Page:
Time and Setting in "A Rose for Emily" In "A Rose for Emily" by William Faulkner, the author uses the element of time to enhance details of the setting and vice versa. By avoiding the chronological order of events of Miss Emily's life, Faulkner first gives the reader a finished puzzle, and then allows the reader to examine this puzzle piece by piece, step by step. By doing so, he enhances the plot and presents two different perspectives of time held by the characters. The first perspective (the world of the present) views time as a "mechanical progression" in which the past is a "diminishing road." The second perspective (the world of tradition and the past) views the past as "a huge meadow which no winter ever quite touches, divided from them now by the narrow bottleneck of the most recent decade of years." The first perspective is that of Homer and the modern generation. The second is that of the older members of the Board of Aldermen and of the confederate soldiers. Emily holds the second view as well, except that for her there is no bottleneck dividing her from the meadow of the past.
Faulkner begins the story with Miss Emily's funeral, where the men see her as a "fallen monument" and the women are anxious to see the inside of her house. He gives us a picture of a woman who is frail because she has "fallen," yet as important and symbolic as a "monument." The details of Miss Emily's house closely relate to her and symbolize what she stands for. It is set on "what had once been the most select street." The narrator (which is the town in this case) describes the house as "stubborn and coquettish." Cotton gins and garages have long obliterated the neighborhood, but it is the only house left. With a further look at Miss Emily's life, we realize the importance of the setting in which the story takes place. The house in which she lives remains static and unchanged as the town progresses. Inside the walls of her abode, Miss Emily conquers time and progression.
In the first section, Faulkner takes us back to the time when Miss Emily refused to pay her taxes. She believes that just because Colonel Sartoris remitted her taxes in 1894, that she is exempt from paying them even years later. The town changes, its people change, yet Miss Emily has put a halt on time. In her mind, the Colonel is still alive even though he is not. When the deputation waits upon her, we get a glimpse of her decaying house. "It smelled of dust and disuse…It was furnished in heavy, leather covered furniture…the leather was cracked….On a tarnished gilt easel before the fireplace stood a crayon portrait of Miss Emily's father." The description of Miss Emily's house is very haunting. There is no life or motion in this house. Everything appears to be decaying, just as Miss Emily herself. The picture of her father is just another symbol of immobility and no sense of time. When he died, Miss Emily refused to acknowledge his death. She stopped time, at least in her mind.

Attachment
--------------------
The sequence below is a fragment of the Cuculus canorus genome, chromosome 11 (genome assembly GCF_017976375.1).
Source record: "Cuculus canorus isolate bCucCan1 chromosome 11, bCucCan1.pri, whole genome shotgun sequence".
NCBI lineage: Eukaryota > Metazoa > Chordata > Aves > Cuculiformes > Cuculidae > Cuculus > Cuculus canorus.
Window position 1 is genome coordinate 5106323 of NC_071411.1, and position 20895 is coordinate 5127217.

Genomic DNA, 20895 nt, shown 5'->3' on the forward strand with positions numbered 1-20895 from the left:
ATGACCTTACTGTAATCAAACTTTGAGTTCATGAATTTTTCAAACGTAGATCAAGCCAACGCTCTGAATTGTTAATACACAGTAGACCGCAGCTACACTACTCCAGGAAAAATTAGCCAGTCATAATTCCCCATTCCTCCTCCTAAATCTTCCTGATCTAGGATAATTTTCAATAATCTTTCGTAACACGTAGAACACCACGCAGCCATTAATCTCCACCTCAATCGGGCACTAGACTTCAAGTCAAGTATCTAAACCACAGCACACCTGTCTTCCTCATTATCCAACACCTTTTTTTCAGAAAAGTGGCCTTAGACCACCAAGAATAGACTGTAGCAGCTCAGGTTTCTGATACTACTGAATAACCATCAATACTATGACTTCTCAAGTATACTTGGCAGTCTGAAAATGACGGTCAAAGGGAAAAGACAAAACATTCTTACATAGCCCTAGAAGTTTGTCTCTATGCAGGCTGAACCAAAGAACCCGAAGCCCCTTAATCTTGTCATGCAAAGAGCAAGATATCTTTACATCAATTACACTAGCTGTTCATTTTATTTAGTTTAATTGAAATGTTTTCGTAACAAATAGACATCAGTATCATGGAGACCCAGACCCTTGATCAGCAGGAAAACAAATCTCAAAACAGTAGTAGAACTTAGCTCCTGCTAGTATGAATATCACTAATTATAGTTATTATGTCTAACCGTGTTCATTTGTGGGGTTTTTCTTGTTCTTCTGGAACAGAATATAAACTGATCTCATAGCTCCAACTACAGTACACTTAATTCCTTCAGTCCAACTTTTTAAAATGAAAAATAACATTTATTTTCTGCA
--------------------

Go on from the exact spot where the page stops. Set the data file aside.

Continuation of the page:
From this point, Faulkner makes a smooth transition to a period of thirty years ago, when Miss Emily "vanquished their fathers about the smell." The plot continues in the backward direction, demonstrating Miss Emily's lack of understanding of time. A smell develops in Miss Emily's house, which is another sign of decay and death. Miss Emily is oblivious to the smell, while it continues to bother the neighbors. This town's people are intimidated by Miss Emily, and have to squeeze lime juice on her lawn in secrecy. They are afraid to confront her, just as the next generation is afraid to confront her about the taxes. Her strong presence is enough for her to surpass the law.
The scrambling of time throughout the story is a great demonstration of the scrambling of time in Miss Emily's mind and in her house. As the town changes and progresses, grows and modernizes, Miss Emily's "stubborn and coquettish" house remains the same. Perhaps if the story of Miss Emily had been set in a different place, her life would have turned out differently. With all the pressures from her father and the town's people, she became a very closed up and rather frightening person. There were too many expectations of women in those days and Faulkner demonstrates the consequences of such a life through Miss Emily. By setting the story in an upscale, post Civil War town, he uses both the details of the setting and time to show what happens to women such as Miss Emily, the "tragic monument."
Miss Emily's world was always in the past. When she is threatened with desertion and disgrace, she not only takes refuge in that world but also takes Homer with her in the only manner possible – death. As a final conclusion of Miss Emily's life and the story, her position in regard to the specific problem of time is suggested in the scene where the old soldiers appear at her funeral. "The very old me-some in their brushed Confederate uniforms-on the porch and the lawn, talking of Miss Emily as is she had been a contemporary of their, believing that they had danced with her and courted her perhaps, confusing time with its mathematical progression." These men have lost their sense of time as well as Miss Emily. They hallucinate and imagine things that never occurred; there is no sense of time in their minds. Faulkner presents a very horrifying picture in this story, and he does this by playing with the chronology, using symbol of time, and presenting a very twisted but detailed setting.